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Updated 2020-01-17
  • Chief Ouray and Chipeta

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    Chief Ouray, pictured here with his wife Chipeta, was one of the most influential leaders of the Northern Ute people in the late nineteenth century. A known intellectual and skilled diplomat, Ouray negotiated treaties and attempted to avoid conflict with whites wherever possible. After the Meeker Massacre of 1879, Ouray negotiated for the return of several white hostages, helping avoid further bloodshed between whites and his people.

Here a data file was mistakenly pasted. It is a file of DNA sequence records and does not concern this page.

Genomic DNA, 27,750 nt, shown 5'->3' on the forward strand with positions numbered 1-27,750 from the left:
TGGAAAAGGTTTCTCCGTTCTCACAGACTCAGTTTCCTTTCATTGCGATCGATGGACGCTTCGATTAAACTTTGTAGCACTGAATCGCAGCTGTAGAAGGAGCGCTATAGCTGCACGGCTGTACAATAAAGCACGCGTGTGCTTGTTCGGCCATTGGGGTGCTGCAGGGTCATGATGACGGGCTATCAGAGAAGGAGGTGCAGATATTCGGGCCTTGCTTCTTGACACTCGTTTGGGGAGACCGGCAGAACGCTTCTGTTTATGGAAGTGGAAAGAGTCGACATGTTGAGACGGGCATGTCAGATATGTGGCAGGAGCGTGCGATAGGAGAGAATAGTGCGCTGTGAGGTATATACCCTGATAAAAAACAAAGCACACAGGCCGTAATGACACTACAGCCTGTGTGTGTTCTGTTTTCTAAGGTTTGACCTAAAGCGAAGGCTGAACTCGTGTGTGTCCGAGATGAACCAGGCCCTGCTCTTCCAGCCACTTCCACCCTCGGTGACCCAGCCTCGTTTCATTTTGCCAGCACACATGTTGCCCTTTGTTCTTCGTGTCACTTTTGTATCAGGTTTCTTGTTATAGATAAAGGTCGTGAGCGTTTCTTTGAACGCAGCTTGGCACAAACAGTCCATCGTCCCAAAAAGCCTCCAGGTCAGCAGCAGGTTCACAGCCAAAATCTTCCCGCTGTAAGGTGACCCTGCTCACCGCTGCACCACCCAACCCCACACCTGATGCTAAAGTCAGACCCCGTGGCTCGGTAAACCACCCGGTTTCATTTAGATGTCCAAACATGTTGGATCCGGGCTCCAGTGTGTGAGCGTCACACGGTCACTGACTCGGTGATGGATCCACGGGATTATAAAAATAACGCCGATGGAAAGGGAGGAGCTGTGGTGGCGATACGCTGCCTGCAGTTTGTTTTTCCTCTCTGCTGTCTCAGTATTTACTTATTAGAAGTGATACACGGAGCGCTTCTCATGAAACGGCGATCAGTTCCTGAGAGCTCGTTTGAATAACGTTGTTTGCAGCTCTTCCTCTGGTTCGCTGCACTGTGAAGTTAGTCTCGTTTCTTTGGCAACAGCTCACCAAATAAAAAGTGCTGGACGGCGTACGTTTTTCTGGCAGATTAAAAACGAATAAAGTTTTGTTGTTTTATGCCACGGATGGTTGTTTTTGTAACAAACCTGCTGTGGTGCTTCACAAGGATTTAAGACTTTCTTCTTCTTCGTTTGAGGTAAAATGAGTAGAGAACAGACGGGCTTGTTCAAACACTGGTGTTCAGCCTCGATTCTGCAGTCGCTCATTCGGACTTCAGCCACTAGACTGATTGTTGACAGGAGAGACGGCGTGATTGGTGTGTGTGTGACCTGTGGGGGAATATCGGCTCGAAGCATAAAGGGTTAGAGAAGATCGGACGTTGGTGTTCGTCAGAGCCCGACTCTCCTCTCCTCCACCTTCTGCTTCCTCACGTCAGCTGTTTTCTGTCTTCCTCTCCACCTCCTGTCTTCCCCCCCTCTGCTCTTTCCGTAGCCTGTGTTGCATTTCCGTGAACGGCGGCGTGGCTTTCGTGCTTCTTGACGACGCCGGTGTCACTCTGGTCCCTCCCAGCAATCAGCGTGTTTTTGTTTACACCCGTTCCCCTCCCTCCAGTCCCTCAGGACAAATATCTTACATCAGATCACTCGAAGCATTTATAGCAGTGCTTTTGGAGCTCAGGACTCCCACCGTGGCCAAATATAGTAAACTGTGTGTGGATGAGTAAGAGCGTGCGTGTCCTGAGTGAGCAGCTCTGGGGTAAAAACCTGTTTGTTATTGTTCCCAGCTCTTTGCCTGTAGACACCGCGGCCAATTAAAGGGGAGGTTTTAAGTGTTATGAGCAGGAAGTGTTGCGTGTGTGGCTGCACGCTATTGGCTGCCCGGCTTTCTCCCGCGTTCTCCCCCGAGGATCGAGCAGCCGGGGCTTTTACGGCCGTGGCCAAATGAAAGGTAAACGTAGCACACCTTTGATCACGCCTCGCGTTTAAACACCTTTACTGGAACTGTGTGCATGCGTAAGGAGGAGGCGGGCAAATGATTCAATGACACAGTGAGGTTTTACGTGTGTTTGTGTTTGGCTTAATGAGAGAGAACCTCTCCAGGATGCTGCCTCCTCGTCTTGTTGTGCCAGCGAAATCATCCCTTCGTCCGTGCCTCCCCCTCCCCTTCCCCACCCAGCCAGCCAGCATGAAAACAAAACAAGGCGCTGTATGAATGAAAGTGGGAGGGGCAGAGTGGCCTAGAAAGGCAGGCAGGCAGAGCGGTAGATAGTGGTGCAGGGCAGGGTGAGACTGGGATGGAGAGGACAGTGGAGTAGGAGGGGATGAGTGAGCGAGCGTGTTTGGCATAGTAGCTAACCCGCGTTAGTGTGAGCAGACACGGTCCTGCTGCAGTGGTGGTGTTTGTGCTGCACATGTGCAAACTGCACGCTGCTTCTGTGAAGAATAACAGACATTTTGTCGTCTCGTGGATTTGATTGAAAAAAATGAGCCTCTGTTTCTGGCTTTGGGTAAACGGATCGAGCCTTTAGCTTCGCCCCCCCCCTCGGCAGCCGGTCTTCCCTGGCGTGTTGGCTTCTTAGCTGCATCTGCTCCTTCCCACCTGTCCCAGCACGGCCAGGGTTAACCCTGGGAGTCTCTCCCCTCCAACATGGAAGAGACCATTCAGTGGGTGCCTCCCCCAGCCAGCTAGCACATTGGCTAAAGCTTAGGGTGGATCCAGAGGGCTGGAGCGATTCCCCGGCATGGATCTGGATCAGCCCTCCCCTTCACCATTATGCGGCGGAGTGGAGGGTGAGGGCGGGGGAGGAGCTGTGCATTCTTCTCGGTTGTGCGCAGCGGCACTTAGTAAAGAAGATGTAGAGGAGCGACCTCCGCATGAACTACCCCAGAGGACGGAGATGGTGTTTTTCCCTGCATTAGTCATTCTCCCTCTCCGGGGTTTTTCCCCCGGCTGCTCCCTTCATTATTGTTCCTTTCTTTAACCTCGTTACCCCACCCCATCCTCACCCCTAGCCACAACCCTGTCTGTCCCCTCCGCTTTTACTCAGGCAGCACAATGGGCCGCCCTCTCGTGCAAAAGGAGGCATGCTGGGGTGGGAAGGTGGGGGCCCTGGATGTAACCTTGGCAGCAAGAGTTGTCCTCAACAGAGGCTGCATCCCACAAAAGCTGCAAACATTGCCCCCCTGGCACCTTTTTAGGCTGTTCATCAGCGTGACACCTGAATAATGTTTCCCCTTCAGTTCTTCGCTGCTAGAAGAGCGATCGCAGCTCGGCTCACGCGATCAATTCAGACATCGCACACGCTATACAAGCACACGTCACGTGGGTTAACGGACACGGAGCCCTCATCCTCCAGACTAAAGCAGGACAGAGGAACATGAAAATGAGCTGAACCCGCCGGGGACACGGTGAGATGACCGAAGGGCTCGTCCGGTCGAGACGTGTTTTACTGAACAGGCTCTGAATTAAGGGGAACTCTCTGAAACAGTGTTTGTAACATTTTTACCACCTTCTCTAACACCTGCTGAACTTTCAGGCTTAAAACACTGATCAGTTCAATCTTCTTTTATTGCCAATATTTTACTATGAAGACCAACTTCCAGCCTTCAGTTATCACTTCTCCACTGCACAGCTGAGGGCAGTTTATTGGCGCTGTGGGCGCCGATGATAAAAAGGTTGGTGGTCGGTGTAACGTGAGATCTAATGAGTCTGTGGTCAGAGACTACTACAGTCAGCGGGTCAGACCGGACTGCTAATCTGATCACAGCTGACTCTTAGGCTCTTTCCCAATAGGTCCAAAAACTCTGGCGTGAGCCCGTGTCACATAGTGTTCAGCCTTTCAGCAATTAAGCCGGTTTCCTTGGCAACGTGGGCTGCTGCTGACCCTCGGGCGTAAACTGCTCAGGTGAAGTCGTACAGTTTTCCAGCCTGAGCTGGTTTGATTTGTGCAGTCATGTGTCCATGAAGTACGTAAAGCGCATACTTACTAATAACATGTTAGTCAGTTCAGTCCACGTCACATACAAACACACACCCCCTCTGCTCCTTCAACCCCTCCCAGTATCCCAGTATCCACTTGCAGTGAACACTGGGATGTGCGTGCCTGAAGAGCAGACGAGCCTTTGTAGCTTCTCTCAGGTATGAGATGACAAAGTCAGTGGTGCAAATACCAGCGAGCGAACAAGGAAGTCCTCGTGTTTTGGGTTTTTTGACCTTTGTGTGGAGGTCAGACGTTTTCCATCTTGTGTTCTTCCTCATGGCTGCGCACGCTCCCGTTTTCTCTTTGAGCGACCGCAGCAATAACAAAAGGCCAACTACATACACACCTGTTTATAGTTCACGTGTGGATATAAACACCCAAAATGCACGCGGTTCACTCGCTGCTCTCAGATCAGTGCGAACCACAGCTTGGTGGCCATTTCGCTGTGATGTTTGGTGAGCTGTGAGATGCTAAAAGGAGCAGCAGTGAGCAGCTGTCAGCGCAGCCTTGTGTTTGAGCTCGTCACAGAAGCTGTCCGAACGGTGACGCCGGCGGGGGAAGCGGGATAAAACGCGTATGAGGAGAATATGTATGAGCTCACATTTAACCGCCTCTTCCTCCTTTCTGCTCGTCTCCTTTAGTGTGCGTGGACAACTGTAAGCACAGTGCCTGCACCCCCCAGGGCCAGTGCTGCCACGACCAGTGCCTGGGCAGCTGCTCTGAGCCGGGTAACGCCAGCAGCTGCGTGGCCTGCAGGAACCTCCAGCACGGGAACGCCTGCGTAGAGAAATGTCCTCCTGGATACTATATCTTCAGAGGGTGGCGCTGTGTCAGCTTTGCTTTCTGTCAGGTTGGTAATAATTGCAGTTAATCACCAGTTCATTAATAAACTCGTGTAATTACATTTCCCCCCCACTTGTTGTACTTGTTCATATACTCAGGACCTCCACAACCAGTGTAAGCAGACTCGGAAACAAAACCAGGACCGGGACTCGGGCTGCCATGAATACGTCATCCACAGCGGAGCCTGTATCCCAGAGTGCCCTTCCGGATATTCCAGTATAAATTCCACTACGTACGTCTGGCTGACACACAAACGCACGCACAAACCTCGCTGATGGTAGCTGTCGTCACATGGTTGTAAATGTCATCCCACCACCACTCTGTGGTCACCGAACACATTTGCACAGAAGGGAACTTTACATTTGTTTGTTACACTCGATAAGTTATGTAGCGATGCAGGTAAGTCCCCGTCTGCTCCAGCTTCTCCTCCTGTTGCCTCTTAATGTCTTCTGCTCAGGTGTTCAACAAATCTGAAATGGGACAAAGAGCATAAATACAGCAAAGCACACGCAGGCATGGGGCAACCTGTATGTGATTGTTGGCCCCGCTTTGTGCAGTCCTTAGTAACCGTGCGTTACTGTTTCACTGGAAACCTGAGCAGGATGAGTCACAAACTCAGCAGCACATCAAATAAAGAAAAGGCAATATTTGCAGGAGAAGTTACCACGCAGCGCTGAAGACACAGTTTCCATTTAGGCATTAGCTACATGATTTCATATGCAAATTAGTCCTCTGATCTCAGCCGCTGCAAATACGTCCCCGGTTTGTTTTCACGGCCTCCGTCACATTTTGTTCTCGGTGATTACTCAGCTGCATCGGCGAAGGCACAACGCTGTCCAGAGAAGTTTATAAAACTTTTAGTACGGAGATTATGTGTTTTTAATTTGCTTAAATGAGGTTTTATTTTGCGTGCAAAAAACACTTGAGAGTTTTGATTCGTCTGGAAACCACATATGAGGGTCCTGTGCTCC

Chief Ouray and Chipeta
  • Ouray and subchiefs, 1873

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    Ute Indians and agents in Washington, DC after conclusion of the 1873 Brunot Agreement. Front row, left to right: Guero, Chipeta, Ouray, and Piah; second row: Uriah M. Curtis, James B. Thompson, Charles Adams, and Otto Mears; back row: Washington, Susan (Ouray’s sister), Johnson, Jack, and John.
    Ouray and subchiefs, 1873
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